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On June 26, 2018, Oklahoma State Question 788, the Medical Marijuana Legalization Initiative, was on the June primary ballot, instead of being presented with the general election in November. The strategy backfired on Governor Mary Fallin who believed the measure would be soundly defeated since the state marched in lockstep with the federal government and the Republican-controlled Congress. The marijuana mandated passed overwhelmingly despite opposition from law enforcement, doctors and clergy. The “Yes” vote supported measures to legalize licensed cultivation, use, and possession of marijuana for medicinal purposes. The ballot question received 57 percent support and established one of the nation's most liberal medical marijuana laws in one of the most conservative states. The support by the general public was a shocker, especially since the conservative branch of society demanded determent and punishment for simple use of marijuana. They attempted to influence the Oklahoma State Board of Health to impose severe restrictions, such as banning smoke-able pot and requiring a pharmacist at every dispensary. Under the guidance of Timothy E Starkey, M.B.A. - President and Edward A. Legako, M.D. - Vice President, the agency enacted harsh restrictions, such as banning smoke-able pot and requiring a pharmacist at every dispensary. The public was outraged. The voters demanded a full investigation of Starket and Legako. The Board quickly reversed its stance when Attorney General Mike Hunter issued a legal opinion that the board had gone too far. In a month, the state's new Medical Marijuana Authority has receipts over $7.5 million in registration fees from patients, growers and dispensaries, not including 7 percent sales tax on marijuana sales. Typically, a rollout of statewide medical and recreational marijuana programs is a slow grinding process that can take years; not so in Oklahoma, which moved with lightning speed once voters approved medical cannabis in June. Farmers and entrepreneurs are racing to start commercial grow operations, and the state is issuing licenses to new patients, growers, and dispensary operators at a frantic pace. Retail outlets opened just four months after legalization. By contrast, voters in North Dakota, Ohio and neighboring Arkansas approved medical pot in 2016 but have yet to see sales begin amid legal wrangling and legislative meddling. Part of the noise is flowing from Washington to show down the enthusiasms. Oklahoma is primarily a red state with Republicans demanded more government controls. But the average citizen doesn't believe in the wall, federal meddling or government intentions to control instead of governing by consensus. Indeed, unlike virtually every other state, Oklahoma officials created no list of qualifying medical conditions for people to get medicinal marijuana. That has prompted a flood of applications for personal licenses to purchase marijuana. Since August more than 22,000 have been approved, and thousands more are in the pipeline. There are now 785 licensed dispensaries. Some small Oklahoma towns have as many as a half-dozen. Norman and Stillwater, the state's two largest college towns, have 45 combined. More than 1,200 licensed commercial growers, and in a product with high-tech growing techniques that once produced produce tomatoes, lettuce, peppers, and other vegetables are now cultivated hybrid cannabis in greenhouses. Even members of law enforcement, who were among the most vocal opponents, appear to accept the public's attitudes about marijuana. Indeed, Washington has taken notice and is finding it more challenging to represent the majority of the voters with antiqued ideas.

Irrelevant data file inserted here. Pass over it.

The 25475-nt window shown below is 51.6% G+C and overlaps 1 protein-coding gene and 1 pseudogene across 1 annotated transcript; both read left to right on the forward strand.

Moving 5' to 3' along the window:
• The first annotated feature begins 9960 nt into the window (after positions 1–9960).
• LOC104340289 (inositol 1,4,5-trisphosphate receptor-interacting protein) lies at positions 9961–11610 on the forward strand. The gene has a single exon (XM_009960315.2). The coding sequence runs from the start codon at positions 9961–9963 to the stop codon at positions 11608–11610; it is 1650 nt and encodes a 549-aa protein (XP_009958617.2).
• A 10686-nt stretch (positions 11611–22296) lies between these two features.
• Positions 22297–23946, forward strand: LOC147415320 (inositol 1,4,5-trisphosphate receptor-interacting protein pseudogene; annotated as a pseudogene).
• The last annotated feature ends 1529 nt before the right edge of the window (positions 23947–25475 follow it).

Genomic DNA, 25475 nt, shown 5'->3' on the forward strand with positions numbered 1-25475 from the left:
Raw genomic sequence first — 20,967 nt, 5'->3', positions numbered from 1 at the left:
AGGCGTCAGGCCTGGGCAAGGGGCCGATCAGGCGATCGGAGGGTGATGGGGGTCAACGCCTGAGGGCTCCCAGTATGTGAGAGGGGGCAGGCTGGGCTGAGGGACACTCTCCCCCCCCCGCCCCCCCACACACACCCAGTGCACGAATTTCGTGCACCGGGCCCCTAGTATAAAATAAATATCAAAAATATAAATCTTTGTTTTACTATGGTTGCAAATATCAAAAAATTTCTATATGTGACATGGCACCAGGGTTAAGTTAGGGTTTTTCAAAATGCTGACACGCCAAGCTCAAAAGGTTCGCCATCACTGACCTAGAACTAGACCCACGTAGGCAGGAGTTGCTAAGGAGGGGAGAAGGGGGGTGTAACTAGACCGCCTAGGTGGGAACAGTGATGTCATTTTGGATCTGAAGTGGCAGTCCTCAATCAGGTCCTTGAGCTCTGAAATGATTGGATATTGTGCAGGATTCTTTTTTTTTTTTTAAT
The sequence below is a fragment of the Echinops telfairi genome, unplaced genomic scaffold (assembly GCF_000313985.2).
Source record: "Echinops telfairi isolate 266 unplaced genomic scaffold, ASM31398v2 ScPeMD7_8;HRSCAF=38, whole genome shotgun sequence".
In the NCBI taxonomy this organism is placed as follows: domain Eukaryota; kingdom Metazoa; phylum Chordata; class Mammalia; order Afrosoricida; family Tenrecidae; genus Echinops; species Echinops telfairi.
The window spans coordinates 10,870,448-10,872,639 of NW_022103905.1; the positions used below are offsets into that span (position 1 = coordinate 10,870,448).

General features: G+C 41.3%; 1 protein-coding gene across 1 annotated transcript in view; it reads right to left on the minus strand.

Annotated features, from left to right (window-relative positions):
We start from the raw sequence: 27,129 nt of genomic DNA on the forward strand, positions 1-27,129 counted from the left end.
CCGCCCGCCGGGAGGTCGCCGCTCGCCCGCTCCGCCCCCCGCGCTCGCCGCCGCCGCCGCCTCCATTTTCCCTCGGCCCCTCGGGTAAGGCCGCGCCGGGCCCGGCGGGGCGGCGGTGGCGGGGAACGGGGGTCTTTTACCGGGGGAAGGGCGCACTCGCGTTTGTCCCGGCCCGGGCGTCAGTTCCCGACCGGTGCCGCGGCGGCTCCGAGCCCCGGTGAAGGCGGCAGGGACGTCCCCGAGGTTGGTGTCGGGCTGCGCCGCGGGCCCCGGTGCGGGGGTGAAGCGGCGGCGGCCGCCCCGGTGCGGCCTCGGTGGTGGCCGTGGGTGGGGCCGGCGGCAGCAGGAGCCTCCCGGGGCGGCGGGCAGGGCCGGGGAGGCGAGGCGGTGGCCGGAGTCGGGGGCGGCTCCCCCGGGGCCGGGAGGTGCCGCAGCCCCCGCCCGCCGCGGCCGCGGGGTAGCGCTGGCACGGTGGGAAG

The progressive programs engineered in Oklahoma are voter-centrist that will have national implications.

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